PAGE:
Life is full of choices, some easy and some not so easy. The most difficult of these are often characterized as choices between a “hard right” and an “easy wrong”. More often than not these are the types of choices our elected leaders must make. In dealing with some of the most complicated issues, they not only have to make an individual choice, but also come to a group consensus. It’s no wonder the actions of Congress frequently leave us shaking our heads.
In watching the news this morning I came across an example of each of these sides of the coin. The Defense budget is chock full of places where we as a nation can save money. Both outgoing Secretary Gates and incoming Secretary Panetta seem genuinely interested in reducing spending, proposing some truly bold ideas that take on the individual interests of certain sectors of Americans. The newest proposal suggests:
A lawmaker’s general stance towards issues such as deficit spending, or the intelligence of stimulating the economy with government spending goes right out the window when issues like these directly affect their constituents. But these are exactly the “hard right” choices we need to make. Congress has an obligation to serve the country, not just their state or district. We can not get out of this financial mess with only a few cuts, so we will get nowhere if all the interest groups seek only to pass the buck. This is like a really bad game of musical chairs.
But the fact is we are all in this together. Cut education or cut defense? I’m a Sailor with 17 years of service and also two sisters who are teachers? Defense or Seniors? I have two parents and one grandparent still around (and I’m not getting any younger). What about health care? Well, my dad’s a doctor and my wife’s a nurse.
Voting blocks and special interest groups are made of individuals with complex lives. Deflecting cuts from one special interest group to another will not solve anything, nor will it really shield it’s members from the effects of the cuts. Americans are too interconnected for that to be true.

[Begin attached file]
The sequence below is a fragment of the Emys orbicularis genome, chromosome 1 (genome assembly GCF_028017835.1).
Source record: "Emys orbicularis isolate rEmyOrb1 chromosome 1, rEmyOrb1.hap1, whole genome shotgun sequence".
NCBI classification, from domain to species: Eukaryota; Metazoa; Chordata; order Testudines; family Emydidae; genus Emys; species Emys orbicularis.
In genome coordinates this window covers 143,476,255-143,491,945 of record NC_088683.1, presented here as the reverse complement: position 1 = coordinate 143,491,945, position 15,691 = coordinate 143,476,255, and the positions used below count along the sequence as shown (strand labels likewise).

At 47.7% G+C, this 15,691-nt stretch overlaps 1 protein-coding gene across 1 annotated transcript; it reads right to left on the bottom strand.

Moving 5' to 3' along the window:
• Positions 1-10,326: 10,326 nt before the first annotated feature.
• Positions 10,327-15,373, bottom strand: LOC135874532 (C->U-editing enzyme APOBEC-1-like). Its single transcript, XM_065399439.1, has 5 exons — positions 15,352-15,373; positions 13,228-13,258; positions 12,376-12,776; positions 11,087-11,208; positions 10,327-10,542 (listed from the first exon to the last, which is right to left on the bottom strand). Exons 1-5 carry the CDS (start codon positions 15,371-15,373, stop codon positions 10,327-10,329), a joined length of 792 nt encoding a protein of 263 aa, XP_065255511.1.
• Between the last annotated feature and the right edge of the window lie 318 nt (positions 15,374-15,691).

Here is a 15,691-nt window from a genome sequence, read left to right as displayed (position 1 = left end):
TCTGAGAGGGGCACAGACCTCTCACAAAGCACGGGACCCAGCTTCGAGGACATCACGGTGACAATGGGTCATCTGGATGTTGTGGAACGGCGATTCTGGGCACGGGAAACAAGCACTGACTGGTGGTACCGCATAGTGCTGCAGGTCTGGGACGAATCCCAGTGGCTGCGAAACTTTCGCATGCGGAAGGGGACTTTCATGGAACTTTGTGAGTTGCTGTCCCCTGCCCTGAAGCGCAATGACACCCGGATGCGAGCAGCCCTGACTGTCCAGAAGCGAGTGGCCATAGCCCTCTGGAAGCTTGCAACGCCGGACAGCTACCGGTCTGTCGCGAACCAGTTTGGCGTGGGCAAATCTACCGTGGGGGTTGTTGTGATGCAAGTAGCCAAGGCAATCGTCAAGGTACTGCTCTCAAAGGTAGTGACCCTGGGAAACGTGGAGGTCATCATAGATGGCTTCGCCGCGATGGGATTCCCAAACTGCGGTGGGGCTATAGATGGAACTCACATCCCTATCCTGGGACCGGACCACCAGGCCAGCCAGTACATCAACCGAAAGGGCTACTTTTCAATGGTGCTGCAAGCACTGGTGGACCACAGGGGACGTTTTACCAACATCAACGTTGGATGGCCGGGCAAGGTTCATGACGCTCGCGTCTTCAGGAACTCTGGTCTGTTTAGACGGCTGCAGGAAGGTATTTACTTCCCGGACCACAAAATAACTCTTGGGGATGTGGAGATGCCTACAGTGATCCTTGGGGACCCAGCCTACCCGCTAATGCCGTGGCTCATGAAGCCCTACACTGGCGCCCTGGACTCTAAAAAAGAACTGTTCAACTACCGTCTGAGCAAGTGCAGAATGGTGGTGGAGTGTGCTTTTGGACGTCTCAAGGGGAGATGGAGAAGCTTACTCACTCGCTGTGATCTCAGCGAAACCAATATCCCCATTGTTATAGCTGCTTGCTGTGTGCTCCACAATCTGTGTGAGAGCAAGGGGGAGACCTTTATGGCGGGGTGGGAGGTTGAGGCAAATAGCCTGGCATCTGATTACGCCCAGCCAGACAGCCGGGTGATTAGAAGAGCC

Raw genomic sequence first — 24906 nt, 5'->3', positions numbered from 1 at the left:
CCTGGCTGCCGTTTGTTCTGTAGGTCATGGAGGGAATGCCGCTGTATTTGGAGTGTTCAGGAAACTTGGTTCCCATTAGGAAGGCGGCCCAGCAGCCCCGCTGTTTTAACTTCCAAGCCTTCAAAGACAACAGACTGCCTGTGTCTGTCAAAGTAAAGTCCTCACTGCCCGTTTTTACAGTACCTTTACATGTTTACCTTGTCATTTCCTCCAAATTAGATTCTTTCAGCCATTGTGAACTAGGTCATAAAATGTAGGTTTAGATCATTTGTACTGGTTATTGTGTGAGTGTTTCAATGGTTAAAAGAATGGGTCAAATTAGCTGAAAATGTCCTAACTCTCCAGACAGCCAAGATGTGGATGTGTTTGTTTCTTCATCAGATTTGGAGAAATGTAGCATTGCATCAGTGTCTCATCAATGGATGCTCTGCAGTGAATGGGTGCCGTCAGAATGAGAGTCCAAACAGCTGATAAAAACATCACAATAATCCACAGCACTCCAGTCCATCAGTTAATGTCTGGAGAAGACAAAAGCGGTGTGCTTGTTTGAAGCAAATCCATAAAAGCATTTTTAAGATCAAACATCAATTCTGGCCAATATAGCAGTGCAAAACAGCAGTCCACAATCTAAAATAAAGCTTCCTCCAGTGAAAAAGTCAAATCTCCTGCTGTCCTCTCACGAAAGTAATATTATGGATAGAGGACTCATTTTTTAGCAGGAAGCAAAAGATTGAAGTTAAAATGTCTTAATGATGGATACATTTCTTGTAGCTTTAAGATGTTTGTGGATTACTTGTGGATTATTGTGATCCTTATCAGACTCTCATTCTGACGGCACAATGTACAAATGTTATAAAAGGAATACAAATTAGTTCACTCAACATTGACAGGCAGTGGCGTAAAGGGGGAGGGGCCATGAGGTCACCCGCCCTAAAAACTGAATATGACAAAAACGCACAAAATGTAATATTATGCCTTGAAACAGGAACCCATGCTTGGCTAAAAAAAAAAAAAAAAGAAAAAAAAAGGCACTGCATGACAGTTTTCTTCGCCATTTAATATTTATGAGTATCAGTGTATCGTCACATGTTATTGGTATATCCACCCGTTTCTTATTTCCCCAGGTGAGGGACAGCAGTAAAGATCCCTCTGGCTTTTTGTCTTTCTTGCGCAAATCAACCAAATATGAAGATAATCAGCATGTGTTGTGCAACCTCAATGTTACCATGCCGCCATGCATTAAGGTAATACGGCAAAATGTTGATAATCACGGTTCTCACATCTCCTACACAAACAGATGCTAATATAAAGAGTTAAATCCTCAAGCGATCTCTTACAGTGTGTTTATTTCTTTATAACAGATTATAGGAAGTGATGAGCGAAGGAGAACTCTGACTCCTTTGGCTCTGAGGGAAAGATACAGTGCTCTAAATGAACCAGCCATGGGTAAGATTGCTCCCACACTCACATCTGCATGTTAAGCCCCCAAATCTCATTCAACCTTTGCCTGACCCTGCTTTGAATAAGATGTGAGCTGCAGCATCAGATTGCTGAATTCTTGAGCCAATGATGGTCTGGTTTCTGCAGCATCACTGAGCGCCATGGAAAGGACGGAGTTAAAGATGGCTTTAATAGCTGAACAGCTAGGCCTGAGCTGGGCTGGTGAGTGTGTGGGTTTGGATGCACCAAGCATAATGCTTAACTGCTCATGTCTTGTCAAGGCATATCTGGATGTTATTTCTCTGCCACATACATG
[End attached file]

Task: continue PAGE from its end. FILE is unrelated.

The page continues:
No single raindrop thinks it’s responsible for the flood but when the waters at levee, there’s no doubt the flood is here. Not funding NPR may or may not be a good thing, but let’s not pretend it’s the magic bullet budget issue. It’s just not that easy. But if we really want to make progress every group needs to realize that they have some fat that could be trimmed, and that trimming it may cause some individuals some pain or discomfort. That’s why I applaud the DOD for embracing reality and facing up to some difficult decisions (even if Congress refuses to acknowledge them). Now if other groups can admit that we’re all in this together maybe things can get moving.
Now for the “easy wrong”. Representative Anthony Weiner has proposed splitting the Bin laden reward money with victims of 9-11 and the first responders of the incidents. This is a feel good story, but……really? Not spending the $50 million as a reward is not the same as having it in the bank. Weiner is really pandering to his constituents for votes. It’s unseemly to use patriotic, good intentions to make us feel good in the short-term, while we go broke in the long-term.
There is no amount of money that can compensate the actions of a great many people, so the government should not hand out money because people “deserve it”. This country is absolutely full of individuals who deserve more than they get. Representative Weiner not only has taken the easy route to pandering to his voters, but should the bill be raised to a vote it will ask many more individuals to make the “hard right” versus the “easy wrong” choice.